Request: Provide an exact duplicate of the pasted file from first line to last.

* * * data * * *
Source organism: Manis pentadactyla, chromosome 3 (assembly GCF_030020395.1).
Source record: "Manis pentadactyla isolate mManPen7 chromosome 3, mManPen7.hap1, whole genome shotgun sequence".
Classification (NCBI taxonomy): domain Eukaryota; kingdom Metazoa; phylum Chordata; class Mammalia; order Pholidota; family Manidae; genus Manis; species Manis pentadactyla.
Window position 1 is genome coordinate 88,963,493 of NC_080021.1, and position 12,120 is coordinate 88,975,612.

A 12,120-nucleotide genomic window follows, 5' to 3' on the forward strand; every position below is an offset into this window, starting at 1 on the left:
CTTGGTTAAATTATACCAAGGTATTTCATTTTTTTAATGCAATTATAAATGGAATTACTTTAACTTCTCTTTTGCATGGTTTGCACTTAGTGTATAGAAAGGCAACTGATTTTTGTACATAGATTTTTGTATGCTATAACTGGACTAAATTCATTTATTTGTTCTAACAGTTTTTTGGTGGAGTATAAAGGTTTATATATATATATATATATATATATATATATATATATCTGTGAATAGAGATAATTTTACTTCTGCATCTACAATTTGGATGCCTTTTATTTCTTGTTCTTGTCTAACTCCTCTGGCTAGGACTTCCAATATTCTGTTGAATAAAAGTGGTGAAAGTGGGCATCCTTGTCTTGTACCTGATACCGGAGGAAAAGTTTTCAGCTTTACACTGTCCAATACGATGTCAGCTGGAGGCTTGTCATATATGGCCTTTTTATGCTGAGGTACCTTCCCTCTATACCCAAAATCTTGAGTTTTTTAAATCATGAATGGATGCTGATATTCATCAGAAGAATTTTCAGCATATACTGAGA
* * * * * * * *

Source organism: Manis pentadactyla, chromosome 3 (assembly GCF_030020395.1).
Source record: "Manis pentadactyla isolate mManPen7 chromosome 3, mManPen7.hap1, whole genome shotgun sequence".
Classification (NCBI taxonomy): domain Eukaryota; kingdom Metazoa; phylum Chordata; class Mammalia; order Pholidota; family Manidae; genus Manis; species Manis pentadactyla.
Window position 1 is genome coordinate 88,963,493 of NC_080021.1, and position 12,120 is coordinate 88,975,612.

A 12,120-nucleotide genomic window follows, 5' to 3' on the forward strand; every position below is an offset into this window, starting at 1 on the left:
CTTGGTTAAATTATACCAAGGTATTTCATTTTTTTAATGCAATTATAAATGGAATTACTTTAACTTCTCTTTTGCATGGTTTGCACTTAGTGTATAGAAAGGCAACTGATTTTTGTACATAGATTTTTGTATGCTATAACTGGACTAAATTCATTTATTTGTTCTAACAGTTTTTTGGTGGAGTATAAAGGTTTATATATATATATATATATATATATATATATATATATCTGTGAATAGAGATAATTTTACTTCTGCATCTACAATTTGGATGCCTTTTATTTCTTGTTCTTGTCTAACTCCTCTGGCTAGGACTTCCAATATTCTGTTGAATAAAAGTGGTGAAAGTGGGCATCCTTGTCTTGTACCTGATACCGGAGGAAAAGTTTTCAGCTTTACACTGTCCAATACGATGTCAGCTGGAGGCTTGTCATATATGGCCTTTTTATGCTGAGGTACCTTCCCTCTATACCCAAAATCTTGAGTTTTTTAAATCATGAATGGATGCTGATATTCATCAGAAGAATTTTCAGCATATACTGAGA